1) Schools with SEN Units were particularly disadvantaged as they often attracted many non local children whose needs were such they were unlikely to achieve the Government measure of 5 GCSEs A-C Grades including English and maths. The most extreme case here is The Malling School, where the very successful Tydeman Centre for children with SEN statements of speech and language disability, currently running at full capacity of 90 children, saw just 26% of children achieving this target, below the Government requirement of 30%. Excluding the Tydeman Centre children from the data, the school is very likely to have passed this level. Dover Christ Church Academy, with the Aspen SEN Unit catering for children with Profound Severe or Complex Needs, or Autism, has a similar situation with just 28% of children reaching the government target.
2) Secondary school transfer is fraught with difficulties for children with SEN, as some schools are discouraging of applications, for fear it would drag down their GCSE performance. Each year I get reports from parents at Open Days, who are sometimes told schools do not have the capacity to cater for their children, or another school is better suited to them. I cited the example of a Kent secondary school that developed an excellent reputation for catering for children with SEN, saw such children arriving in greater proportions, saw its league table position slump and then its popularity. It has now changed its profile, and is hailed as a very good school.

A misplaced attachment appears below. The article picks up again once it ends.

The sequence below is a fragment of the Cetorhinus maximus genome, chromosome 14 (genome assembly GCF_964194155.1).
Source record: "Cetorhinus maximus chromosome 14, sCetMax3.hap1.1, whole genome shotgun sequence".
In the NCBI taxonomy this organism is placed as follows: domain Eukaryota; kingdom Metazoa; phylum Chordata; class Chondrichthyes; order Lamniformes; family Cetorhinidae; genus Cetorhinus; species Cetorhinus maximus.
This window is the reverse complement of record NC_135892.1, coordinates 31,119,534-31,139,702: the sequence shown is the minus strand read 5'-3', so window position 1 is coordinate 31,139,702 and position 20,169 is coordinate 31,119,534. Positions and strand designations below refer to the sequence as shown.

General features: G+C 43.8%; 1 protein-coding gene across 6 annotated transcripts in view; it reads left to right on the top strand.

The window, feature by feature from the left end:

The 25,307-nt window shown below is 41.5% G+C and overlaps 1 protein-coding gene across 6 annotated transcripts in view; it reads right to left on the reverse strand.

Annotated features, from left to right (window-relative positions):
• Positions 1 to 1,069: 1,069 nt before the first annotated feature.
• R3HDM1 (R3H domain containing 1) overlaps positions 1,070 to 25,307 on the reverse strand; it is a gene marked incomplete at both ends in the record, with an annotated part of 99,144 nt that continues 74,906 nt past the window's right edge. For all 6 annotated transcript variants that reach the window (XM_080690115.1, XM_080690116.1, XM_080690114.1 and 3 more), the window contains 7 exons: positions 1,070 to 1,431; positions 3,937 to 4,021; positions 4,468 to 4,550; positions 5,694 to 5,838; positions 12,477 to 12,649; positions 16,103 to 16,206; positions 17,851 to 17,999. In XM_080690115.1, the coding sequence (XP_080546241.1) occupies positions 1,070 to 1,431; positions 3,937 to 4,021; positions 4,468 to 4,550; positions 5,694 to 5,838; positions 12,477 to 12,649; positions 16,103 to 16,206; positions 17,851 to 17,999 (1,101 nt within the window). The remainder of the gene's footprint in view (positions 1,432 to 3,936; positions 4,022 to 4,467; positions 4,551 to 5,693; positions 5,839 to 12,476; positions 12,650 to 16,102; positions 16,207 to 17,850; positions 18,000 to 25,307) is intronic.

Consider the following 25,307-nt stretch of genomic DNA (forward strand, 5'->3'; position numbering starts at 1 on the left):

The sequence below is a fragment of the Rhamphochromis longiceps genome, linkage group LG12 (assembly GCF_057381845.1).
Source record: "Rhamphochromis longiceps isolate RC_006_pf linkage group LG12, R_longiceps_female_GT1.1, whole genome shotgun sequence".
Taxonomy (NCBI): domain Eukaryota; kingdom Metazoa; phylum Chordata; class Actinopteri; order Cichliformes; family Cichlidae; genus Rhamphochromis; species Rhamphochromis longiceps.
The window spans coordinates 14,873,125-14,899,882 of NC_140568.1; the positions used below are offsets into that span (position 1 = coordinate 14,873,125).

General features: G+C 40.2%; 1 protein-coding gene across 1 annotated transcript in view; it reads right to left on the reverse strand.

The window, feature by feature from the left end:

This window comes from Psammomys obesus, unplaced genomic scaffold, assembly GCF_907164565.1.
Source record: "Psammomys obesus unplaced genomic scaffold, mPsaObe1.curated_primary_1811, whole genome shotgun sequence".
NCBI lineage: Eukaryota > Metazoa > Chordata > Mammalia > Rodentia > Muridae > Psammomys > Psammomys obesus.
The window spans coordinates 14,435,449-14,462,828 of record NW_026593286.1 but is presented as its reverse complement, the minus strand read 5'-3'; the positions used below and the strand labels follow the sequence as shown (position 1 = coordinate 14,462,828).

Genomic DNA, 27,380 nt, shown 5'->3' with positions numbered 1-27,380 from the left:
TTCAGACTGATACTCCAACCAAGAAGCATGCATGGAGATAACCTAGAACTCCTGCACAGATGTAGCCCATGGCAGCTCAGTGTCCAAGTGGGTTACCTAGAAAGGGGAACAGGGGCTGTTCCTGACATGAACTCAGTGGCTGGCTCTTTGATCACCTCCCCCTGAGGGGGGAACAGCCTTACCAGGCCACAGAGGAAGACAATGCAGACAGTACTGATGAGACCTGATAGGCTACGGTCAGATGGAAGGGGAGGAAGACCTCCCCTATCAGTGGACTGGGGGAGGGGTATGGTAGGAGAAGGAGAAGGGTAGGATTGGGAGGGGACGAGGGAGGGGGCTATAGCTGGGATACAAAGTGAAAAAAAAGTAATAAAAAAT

3) Time did not permit me to expand on my third point. Money for SEN is not ring fenced, so schools can spend it on other areas of the curriculum if they wish. Such is the pressure to deliver on the performance tables, that a few schools will divert resources from SEN to those that will have an effect on the school's profile. Parents then complain that their children are not properly supported. I must emphasise this is a minority situation and nearly all schools will do their very best to support all the children with SEN that they finally admit.